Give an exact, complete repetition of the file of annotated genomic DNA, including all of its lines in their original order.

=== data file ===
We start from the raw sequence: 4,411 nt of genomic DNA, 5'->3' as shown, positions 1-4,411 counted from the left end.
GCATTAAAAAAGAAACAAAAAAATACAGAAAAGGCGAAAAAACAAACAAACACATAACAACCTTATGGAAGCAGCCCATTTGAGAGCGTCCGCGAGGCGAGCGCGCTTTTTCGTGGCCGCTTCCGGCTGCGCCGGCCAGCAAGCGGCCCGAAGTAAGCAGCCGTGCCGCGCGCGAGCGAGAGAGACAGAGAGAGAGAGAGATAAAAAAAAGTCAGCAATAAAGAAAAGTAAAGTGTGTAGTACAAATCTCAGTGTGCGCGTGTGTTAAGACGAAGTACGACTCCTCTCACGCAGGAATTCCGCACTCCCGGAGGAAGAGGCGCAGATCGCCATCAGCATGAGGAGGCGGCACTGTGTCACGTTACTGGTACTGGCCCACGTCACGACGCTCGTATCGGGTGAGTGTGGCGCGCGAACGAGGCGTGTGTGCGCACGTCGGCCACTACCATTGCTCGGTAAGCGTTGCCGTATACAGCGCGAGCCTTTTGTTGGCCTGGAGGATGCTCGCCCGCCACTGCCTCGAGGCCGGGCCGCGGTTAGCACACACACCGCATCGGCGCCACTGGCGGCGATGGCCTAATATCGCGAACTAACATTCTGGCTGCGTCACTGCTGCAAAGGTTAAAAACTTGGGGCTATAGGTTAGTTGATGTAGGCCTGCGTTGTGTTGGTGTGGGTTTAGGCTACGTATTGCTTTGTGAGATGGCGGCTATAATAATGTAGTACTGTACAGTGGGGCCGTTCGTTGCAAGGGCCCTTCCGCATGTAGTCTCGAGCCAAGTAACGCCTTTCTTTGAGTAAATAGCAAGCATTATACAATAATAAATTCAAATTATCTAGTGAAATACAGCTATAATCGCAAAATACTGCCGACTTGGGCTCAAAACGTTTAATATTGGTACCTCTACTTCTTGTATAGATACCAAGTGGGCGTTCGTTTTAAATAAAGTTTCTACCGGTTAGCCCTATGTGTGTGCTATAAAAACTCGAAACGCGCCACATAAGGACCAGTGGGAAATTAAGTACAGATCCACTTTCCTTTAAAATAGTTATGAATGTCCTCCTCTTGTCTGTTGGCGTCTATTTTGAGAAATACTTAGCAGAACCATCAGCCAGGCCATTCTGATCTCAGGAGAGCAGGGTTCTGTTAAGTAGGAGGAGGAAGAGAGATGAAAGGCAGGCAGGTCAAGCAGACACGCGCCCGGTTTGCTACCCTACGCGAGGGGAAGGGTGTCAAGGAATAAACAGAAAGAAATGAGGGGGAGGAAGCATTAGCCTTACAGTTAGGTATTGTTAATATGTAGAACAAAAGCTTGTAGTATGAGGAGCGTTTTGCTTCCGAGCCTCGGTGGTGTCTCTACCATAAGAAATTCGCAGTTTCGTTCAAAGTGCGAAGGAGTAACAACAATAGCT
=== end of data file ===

We start from the raw sequence: 4,411 nt of genomic DNA, 5'->3' as shown, positions 1-4,411 counted from the left end.
GCATTAAAAAAGAAACAAAAAAATACAGAAAAGGCGAAAAAACAAACAAACACATAACAACCTTATGGAAGCAGCCCATTTGAGAGCGTCCGCGAGGCGAGCGCGCTTTTTCGTGGCCGCTTCCGGCTGCGCCGGCCAGCAAGCGGCCCGAAGTAAGCAGCCGTGCCGCGCGCGAGCGAGAGAGACAGAGAGAGAGAGAGATAAAAAAAAGTCAGCAATAAAGAAAAGTAAAGTGTGTAGTACAAATCTCAGTGTGCGCGTGTGTTAAGACGAAGTACGACTCCTCTCACGCAGGAATTCCGCACTCCCGGAGGAAGAGGCGCAGATCGCCATCAGCATGAGGAGGCGGCACTGTGTCACGTTACTGGTACTGGCCCACGTCACGACGCTCGTATCGGGTGAGTGTGGCGCGCGAACGAGGCGTGTGTGCGCACGTCGGCCACTACCATTGCTCGGTAAGCGTTGCCGTATACAGCGCGAGCCTTTTGTTGGCCTGGAGGATGCTCGCCCGCCACTGCCTCGAGGCCGGGCCGCGGTTAGCACACACACCGCATCGGCGCCACTGGCGGCGATGGCCTAATATCGCGAACTAACATTCTGGCTGCGTCACTGCTGCAAAGGTTAAAAACTTGGGGCTATAGGTTAGTTGATGTAGGCCTGCGTTGTGTTGGTGTGGGTTTAGGCTACGTATTGCTTTGTGAGATGGCGGCTATAATAATGTAGTACTGTACAGTGGGGCCGTTCGTTGCAAGGGCCCTTCCGCATGTAGTCTCGAGCCAAGTAACGCCTTTCTTTGAGTAAATAGCAAGCATTATACAATAATAAATTCAAATTATCTAGTGAAATACAGCTATAATCGCAAAATACTGCCGACTTGGGCTCAAAACGTTTAATATTGGTACCTCTACTTCTTGTATAGATACCAAGTGGGCGTTCGTTTTAAATAAAGTTTCTACCGGTTAGCCCTATGTGTGTGCTATAAAAACTCGAAACGCGCCACATAAGGACCAGTGGGAAATTAAGTACAGATCCACTTTCCTTTAAAATAGTTATGAATGTCCTCCTCTTGTCTGTTGGCGTCTATTTTGAGAAATACTTAGCAGAACCATCAGCCAGGCCATTCTGATCTCAGGAGAGCAGGGTTCTGTTAAGTAGGAGGAGGAAGAGAGATGAAAGGCAGGCAGGTCAAGCAGACACGCGCCCGGTTTGCTACCCTACGCGAGGGGAAGGGTGTCAAGGAATAAACAGAAAGAAATGAGGGGGAGGAAGCATTAGCCTTACAGTTAGGTATTGTTAATATGTAGAACAAAAGCTTGTAGTATGAGGAGCGTTTTGCTTCCGAGCCTCGGTGGTGTCTCTACCATAAGAAATTCGCAGTTTCGTTCAAAGTGCGAAGGAGTAACAACAATAGCT